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  • Here's how to configure adoptable storage on your S7 / S7 Edge


    PaulOBrien

    If you've been following the launch of the Samsung Galaxy S7 / S7 Edge, you may have read that adoptable storage, a Marshmallow feature that lets you use the microSD card just like internal storage, is missing. The S7s do include a feature where you can move apps to SD card, but it's not quite the same. The good news? You can enable the feature using ADB and it seems to work great, including in hybrid ('mixed') mode.

    In order to set adoptable storage up, you will need a computer with working 'adb' and, of course, a microSD card in your phone, the faster the better (I personally use a 128GB EVO+ in my own device. Here's the process!

    1. BACK UP THE DATA YOU HAVE ON YOUR MICROSD CARD. Your card will be formatted by this process, so make sure you have saved any pictures, videos etc. from your card to your PC before you start.

    2. Decide how you want to split your card. You can either commit 100% of the card to internal storage, or split between internal storage and conventional SD. This option is useful if you like to unplug your card and put it in your PC. I would probably recommend committing the whole card.

    3. Open your command window / terminal on your computer and type the 'adb shell' command (with your phone connected of course). You will need to enable USB debugging in developer settings (which in turn is displayed by tapping the build number of the device 5 times) in order to see the option.

    4. Type 'sm list-disks' to list the disks available for adoption. It'll look something like below - take note of the disk ID (disk:179:160 in this example).

    56c732ac96934_EmberLibraryMediator.png.a

    5. Partition the disk. For this we use the 'sm partition DISK TYPE RATIO' command. For example, to partition the disk above as fully adopted storage (aka private) I'd use the command 'sm partition disk:179:160 private'. If I wanted a 50/50 split between adopted and regular, I'd use the command 'sm partition disk:179:160 mixed 50'. Easy right?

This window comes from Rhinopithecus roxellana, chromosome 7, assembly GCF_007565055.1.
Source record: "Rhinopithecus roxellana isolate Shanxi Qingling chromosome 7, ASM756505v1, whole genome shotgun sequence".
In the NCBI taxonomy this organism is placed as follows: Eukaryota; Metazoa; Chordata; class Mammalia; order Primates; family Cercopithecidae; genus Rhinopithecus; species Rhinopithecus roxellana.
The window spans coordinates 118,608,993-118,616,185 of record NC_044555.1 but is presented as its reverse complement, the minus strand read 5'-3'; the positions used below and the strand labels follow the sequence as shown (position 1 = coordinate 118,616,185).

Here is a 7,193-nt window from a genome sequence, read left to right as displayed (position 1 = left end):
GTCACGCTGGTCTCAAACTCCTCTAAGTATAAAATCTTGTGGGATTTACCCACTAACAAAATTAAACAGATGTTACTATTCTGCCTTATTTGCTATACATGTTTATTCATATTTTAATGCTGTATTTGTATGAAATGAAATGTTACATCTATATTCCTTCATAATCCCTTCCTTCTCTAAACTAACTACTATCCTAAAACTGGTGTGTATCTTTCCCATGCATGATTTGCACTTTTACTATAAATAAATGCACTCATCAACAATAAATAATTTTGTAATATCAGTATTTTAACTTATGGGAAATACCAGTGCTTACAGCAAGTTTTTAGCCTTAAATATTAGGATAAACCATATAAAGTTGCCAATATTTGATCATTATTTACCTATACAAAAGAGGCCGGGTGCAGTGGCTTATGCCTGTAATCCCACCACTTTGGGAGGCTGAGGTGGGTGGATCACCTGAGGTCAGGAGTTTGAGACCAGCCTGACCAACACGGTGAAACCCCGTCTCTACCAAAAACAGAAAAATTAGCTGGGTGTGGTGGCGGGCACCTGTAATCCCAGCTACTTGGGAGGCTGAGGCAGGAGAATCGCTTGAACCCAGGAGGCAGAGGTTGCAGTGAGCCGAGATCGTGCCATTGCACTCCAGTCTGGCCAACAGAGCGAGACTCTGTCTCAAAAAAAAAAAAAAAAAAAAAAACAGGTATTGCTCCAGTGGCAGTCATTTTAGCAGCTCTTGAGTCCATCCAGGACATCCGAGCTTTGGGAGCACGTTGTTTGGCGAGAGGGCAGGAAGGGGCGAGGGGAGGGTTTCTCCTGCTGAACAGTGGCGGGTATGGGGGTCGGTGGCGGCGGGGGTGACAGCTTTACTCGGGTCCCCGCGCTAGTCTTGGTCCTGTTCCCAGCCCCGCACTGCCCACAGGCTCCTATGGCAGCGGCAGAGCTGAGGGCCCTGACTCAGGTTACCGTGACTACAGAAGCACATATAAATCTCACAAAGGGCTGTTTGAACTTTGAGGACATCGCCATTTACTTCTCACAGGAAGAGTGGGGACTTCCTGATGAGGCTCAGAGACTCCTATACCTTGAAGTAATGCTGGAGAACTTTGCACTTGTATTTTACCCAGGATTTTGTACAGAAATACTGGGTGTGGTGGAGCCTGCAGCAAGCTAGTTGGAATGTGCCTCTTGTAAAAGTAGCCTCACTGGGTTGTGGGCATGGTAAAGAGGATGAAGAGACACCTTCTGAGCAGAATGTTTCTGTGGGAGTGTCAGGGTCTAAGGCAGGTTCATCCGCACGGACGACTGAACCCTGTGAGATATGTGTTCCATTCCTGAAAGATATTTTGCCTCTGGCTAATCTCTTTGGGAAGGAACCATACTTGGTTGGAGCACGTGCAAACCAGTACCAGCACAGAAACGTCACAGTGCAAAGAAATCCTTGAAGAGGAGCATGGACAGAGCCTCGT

6. This process will take a while, but when it's done, the Settings -> Additional Settings -> Storage view on your device should show the new Internal Storage. Note that, for some reason, the total space isn't reported correctly as you can see in this image, however everything seems to work OK. When you install apps, they will generally install automatically to the storage with the most space available, although you can manually move things around if you want to, perhaps for performance reasons (the real Internal storage will likely always be a bit faster).

    Screenshot_20160310-102957.png.89b152a2e Screenshot_20160310-103431.png.3e620ba5f

    7. If you want to see another view of how you are doing for space, you can use a third party tool such as FreeSpace or FreeSpace Plus.

    Screenshot_2016-02-19-12-42-43.png.6e319

    And that's it! Let us know how you get on, and enjoy your new, expanded S7!

     

     

    Edited by PaulOBrien



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    Alex h, I got that same error and then I figured out that I put a space after the colon in "sm partition disk:179,32 private" and there shouldn't be one.  Just in case this helps uhh, 9 months later or helps someone else who found their way here to find a solution.

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    Hi Paul, I have a Galaxy A7 (2015) Android version 6.0.1. I got to here but it didn't format at all,

    I:\Software\Samsung\fastboot>adb shell
    [email protected]:/ $ sm list-disks
    disk:179,64
    [email protected]:/ $ sm partition disk:179,64 private
    [email protected]:/ $

    Here is some additional info,

    1|[email protected]:/ $ sm list-volumes
    private mounted null
    public:179,65 mounted 03F7-C530
    emulated mounted null
    privatemode unmounted null
    [email protected]:/ $

    Here is another command that I tried,

    1|[email protected]:/ $ sm list-disks adoptable
    [email protected]:/ $

    Edited by Tim Lim
    Appended info.

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